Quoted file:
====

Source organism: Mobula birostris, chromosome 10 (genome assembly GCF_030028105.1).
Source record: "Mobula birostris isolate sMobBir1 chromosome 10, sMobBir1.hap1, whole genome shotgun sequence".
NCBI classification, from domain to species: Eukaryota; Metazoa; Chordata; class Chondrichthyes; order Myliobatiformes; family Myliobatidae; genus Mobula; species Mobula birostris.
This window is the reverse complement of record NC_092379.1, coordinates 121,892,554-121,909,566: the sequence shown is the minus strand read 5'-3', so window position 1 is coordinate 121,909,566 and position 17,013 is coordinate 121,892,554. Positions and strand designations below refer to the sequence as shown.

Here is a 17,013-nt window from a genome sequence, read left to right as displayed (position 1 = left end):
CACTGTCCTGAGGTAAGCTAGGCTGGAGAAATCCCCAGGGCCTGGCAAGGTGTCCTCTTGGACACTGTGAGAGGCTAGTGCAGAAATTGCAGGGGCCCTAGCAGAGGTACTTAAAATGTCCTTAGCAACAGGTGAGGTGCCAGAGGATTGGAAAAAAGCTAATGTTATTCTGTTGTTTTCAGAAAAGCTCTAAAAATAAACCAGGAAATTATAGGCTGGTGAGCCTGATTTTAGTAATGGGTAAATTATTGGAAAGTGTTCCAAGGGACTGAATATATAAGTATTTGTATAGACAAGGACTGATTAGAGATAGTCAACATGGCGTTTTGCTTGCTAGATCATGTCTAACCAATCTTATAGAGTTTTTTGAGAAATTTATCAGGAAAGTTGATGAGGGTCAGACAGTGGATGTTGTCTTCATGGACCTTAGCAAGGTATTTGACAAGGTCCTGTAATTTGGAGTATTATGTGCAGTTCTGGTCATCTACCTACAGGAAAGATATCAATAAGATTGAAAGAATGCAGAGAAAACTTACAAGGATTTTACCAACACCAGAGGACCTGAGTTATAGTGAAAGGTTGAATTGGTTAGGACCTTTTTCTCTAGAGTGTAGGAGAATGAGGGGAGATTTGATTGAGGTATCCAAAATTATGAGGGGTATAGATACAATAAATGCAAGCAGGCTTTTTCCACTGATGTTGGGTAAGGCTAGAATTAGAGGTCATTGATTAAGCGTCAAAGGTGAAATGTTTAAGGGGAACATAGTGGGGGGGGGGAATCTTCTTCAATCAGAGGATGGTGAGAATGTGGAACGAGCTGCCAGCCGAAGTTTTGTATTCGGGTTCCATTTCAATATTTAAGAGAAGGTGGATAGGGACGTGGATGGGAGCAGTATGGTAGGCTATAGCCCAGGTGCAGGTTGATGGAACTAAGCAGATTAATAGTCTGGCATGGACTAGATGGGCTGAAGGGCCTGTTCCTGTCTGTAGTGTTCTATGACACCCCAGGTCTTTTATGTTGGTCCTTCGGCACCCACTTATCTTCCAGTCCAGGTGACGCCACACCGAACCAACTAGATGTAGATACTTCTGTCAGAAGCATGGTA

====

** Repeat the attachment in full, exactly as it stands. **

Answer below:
Source organism: Mobula birostris, chromosome 10 (genome assembly GCF_030028105.1).
Source record: "Mobula birostris isolate sMobBir1 chromosome 10, sMobBir1.hap1, whole genome shotgun sequence".
NCBI classification, from domain to species: Eukaryota; Metazoa; Chordata; class Chondrichthyes; order Myliobatiformes; family Myliobatidae; genus Mobula; species Mobula birostris.
This window is the reverse complement of record NC_092379.1, coordinates 121,892,554-121,909,566: the sequence shown is the minus strand read 5'-3', so window position 1 is coordinate 121,909,566 and position 17,013 is coordinate 121,892,554. Positions and strand designations below refer to the sequence as shown.

Here is a 17,013-nt window from a genome sequence, read left to right as displayed (position 1 = left end):
CACTGTCCTGAGGTAAGCTAGGCTGGAGAAATCCCCAGGGCCTGGCAAGGTGTCCTCTTGGACACTGTGAGAGGCTAGTGCAGAAATTGCAGGGGCCCTAGCAGAGGTACTTAAAATGTCCTTAGCAACAGGTGAGGTGCCAGAGGATTGGAAAAAAGCTAATGTTATTCTGTTGTTTTCAGAAAAGCTCTAAAAATAAACCAGGAAATTATAGGCTGGTGAGCCTGATTTTAGTAATGGGTAAATTATTGGAAAGTGTTCCAAGGGACTGAATATATAAGTATTTGTATAGACAAGGACTGATTAGAGATAGTCAACATGGCGTTTTGCTTGCTAGATCATGTCTAACCAATCTTATAGAGTTTTTTGAGAAATTTATCAGGAAAGTTGATGAGGGTCAGACAGTGGATGTTGTCTTCATGGACCTTAGCAAGGTATTTGACAAGGTCCTGTAATTTGGAGTATTATGTGCAGTTCTGGTCATCTACCTACAGGAAAGATATCAATAAGATTGAAAGAATGCAGAGAAAACTTACAAGGATTTTACCAACACCAGAGGACCTGAGTTATAGTGAAAGGTTGAATTGGTTAGGACCTTTTTCTCTAGAGTGTAGGAGAATGAGGGGAGATTTGATTGAGGTATCCAAAATTATGAGGGGTATAGATACAATAAATGCAAGCAGGCTTTTTCCACTGATGTTGGGTAAGGCTAGAATTAGAGGTCATTGATTAAGCGTCAAAGGTGAAATGTTTAAGGGGAACATAGTGGGGGGGGGGAATCTTCTTCAATCAGAGGATGGTGAGAATGTGGAACGAGCTGCCAGCCGAAGTTTTGTATTCGGGTTCCATTTCAATATTTAAGAGAAGGTGGATAGGGACGTGGATGGGAGCAGTATGGTAGGCTATAGCCCAGGTGCAGGTTGATGGAACTAAGCAGATTAATAGTCTGGCATGGACTAGATGGGCTGAAGGGCCTGTTCCTGTCTGTAGTGTTCTATGACACCCCAGGTCTTTTATGTTGGTCCTTCGGCACCCACTTATCTTCCAGTCCAGGTGACGCCACACCGAACCAACTAGATGTAGATACTTCTGTCAGAAGCATGGTA